A confirmed bachelor, Tom changes his belief that he needs to give 100% of himself to his business to make it successful, he can trust his partners to share the load, he learns that he wants a relationship with Lisa, he wants a family.

Lisa changes her ideas about finding a true family man. She see’s that some men are driven to make the most of their career and she’s grateful that Tom has ambition and will provide well for their future family. She sees a change in him as he spends less time in the office because he wants to be with her.

In a romance, there is always a happy ending, so these couples can compromise and make their goal, beliefs and ideas work together. In other genres there are other options; Shannon and Brad could have a long distance relationship, Tom and Lisa could end the relationship before they get in too deep.

More complex examples from one of my books, A DADDY FOR LUKE.

A DADDY FOR LUKE
Price reduced this week just for you.
Sandy’s wants to get a promotion at her job so she can better provide for her son, and she vows to never get involved in another disastrous relationship. Men always take advantage of her, she doesn't trust her judgement of a man's character.  
David’s needs to do a book signing for his friend then get out of Center City before anyone remembers who he was before he left town. If he runs into his past, it could ruin his future.

How they change/Character Arch

Sandy gets to know David and learns that he had a similar heartbreak to her own, and that he is a mature and caring man (unlike her previous boyfriends) who loves her and her son. She trusts that David would never take advantage of her, she changes her perception of men and now trusts her judgement of David's character.
David offers to read his book to Sandy because she is legally blind and despite his need to leave town quickly, he decides to stay a few days because he’s attracted to her and feels a little sorry for her. As he gets to know her he sees that she is completely capable of taking care of herself and her son. She can even read his books on a digital reader. He changes his perception of people with challenges. And when he runs into his past... oh darn, I can’t tell you the rest, it would give the ending away!

Please add your comments and insights into internal conflict, external conflict and/or character arch.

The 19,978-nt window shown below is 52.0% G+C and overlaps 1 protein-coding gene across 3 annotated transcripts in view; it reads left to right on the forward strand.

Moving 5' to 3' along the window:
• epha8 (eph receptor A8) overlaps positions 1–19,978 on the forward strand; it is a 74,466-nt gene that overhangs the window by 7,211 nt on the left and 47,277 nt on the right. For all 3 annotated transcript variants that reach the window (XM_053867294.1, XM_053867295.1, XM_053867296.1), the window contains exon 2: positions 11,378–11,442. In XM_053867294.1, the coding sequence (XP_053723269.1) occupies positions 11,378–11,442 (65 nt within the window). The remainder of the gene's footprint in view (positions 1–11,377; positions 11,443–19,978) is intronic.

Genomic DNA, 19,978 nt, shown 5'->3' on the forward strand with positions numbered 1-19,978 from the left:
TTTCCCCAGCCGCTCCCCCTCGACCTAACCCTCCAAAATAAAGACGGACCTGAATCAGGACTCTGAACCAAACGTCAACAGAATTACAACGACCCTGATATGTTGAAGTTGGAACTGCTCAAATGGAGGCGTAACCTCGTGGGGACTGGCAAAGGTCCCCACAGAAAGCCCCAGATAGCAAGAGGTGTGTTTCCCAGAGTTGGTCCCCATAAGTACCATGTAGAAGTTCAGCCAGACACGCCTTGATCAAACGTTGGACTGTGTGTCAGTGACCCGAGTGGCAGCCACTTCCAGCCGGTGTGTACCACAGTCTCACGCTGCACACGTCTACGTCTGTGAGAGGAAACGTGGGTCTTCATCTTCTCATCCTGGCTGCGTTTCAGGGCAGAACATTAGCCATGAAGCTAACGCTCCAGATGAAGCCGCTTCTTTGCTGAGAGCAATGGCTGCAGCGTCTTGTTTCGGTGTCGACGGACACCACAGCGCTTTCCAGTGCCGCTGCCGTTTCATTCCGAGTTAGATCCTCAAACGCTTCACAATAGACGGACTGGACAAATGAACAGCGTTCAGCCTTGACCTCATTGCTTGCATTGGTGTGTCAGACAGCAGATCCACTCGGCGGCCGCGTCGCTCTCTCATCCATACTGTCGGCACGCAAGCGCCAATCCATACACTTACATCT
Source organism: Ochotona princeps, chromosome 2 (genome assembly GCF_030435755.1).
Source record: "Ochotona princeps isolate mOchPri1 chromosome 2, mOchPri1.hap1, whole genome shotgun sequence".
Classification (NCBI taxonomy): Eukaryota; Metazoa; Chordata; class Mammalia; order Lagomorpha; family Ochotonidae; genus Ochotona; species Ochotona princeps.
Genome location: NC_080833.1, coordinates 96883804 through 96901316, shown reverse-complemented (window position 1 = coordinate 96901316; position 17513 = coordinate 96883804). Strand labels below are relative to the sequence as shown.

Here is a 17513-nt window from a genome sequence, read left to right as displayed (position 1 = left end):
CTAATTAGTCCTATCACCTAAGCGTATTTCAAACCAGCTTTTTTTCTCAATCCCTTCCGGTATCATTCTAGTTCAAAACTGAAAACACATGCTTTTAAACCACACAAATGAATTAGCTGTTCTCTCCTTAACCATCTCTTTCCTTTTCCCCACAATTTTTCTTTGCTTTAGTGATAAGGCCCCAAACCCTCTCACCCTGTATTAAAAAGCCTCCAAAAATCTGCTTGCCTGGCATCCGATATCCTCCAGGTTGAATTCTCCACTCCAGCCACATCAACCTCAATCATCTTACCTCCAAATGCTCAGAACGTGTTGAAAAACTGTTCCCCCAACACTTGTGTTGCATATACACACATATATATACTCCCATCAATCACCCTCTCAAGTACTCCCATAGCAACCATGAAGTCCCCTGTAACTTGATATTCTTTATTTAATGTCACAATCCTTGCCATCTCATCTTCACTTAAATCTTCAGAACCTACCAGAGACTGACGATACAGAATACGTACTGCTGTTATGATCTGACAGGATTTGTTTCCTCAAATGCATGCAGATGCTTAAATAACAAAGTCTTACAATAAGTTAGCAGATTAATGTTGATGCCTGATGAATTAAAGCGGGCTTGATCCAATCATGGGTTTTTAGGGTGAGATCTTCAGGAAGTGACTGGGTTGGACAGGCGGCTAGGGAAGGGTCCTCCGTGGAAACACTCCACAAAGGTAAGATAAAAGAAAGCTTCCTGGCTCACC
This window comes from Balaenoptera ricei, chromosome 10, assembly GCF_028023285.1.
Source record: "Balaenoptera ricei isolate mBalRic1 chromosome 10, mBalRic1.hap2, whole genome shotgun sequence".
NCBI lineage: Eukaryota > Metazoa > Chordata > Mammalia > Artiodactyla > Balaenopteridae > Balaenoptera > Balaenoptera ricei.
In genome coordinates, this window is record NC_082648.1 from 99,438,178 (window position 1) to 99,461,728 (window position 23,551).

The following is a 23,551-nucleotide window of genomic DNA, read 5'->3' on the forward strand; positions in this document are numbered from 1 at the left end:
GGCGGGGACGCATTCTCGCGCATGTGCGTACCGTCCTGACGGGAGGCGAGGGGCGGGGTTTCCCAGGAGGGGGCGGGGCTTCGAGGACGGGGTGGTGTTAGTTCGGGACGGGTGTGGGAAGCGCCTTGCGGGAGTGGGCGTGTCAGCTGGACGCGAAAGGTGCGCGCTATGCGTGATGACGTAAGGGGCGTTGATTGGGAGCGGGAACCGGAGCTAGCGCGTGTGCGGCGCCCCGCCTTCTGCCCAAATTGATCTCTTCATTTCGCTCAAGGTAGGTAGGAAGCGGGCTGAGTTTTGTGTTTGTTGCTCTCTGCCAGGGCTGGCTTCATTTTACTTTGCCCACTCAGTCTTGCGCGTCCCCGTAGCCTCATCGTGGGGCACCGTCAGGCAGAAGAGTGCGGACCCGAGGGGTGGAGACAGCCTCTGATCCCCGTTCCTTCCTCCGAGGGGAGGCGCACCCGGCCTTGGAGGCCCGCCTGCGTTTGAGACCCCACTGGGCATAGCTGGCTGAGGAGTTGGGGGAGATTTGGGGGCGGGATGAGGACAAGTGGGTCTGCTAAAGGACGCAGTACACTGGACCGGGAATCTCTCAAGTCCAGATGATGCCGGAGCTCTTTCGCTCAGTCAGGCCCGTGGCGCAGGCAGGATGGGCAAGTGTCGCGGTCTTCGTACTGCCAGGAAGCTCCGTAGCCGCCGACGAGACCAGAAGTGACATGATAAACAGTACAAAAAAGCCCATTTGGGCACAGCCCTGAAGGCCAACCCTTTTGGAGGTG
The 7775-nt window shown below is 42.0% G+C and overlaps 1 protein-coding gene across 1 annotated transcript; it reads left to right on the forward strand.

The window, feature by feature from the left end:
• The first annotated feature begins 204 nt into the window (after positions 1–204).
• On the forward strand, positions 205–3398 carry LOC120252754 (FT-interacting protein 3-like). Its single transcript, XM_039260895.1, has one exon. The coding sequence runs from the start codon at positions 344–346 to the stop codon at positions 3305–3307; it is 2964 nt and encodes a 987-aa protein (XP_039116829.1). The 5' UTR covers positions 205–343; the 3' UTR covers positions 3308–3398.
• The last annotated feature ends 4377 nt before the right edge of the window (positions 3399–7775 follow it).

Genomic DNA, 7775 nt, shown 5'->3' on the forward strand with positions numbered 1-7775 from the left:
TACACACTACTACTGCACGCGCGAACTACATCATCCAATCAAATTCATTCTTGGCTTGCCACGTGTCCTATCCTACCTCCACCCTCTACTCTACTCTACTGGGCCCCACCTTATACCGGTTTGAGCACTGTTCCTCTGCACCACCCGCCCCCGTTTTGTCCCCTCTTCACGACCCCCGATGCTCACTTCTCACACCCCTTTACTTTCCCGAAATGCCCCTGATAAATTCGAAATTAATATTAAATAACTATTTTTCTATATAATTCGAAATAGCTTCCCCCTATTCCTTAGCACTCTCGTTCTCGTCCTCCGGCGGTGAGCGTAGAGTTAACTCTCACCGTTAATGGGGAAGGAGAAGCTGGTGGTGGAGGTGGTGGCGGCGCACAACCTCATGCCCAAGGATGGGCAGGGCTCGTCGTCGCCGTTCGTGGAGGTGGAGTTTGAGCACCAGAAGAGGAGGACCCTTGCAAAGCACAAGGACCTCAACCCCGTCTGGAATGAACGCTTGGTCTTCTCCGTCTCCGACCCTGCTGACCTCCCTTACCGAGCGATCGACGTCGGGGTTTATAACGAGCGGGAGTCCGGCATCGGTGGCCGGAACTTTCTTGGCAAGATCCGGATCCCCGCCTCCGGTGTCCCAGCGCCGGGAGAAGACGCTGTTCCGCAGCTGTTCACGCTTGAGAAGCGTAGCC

Wednesday, July 16, 2014

Too much stuff? The road to a writer’s oasis.


I have too much stuff.
I know it is a direct result of living in the same place for over twenty years. Moving often helps weed out stuff. Staying put—especially in a home with a garage, an extra room or basement, and/or a shed—makes it easy to keep stuff. I keep too much stuff. I keep it in a room that was built on the back of the garage when the house was designed by the previous owner. It makes a perfect office and studio. It’s big. I have a place for all my creative stuff.

I’ve spent many years painting in watercolor. I have a place for my drawing table and all my art supplies and books. I got into scrapbooking and I have room for a table to work on and shelves for all my supplies and books. I’ve played around with other art media and crafts my whole life. I’ve collected a lot of stuff along with those interests.

Ten years ago I got serious about writing. I bought a vintage oak desk and I now have a bookcase full of writers craft books and all the other stuff that goes with a writing career.

You’re a collector if...
My mother once said, if you have three of something, you’re a collector. I don’t have any large collections. I have too many little collections of stuff. Vintage bellows-type cameras, vintage and antique books, animal figurines, vintage kitchenware, and—of course— paperback books. Then there’s the printouts, ideas torn from magazines, the boxes electronic stuff comes in. Nuf said.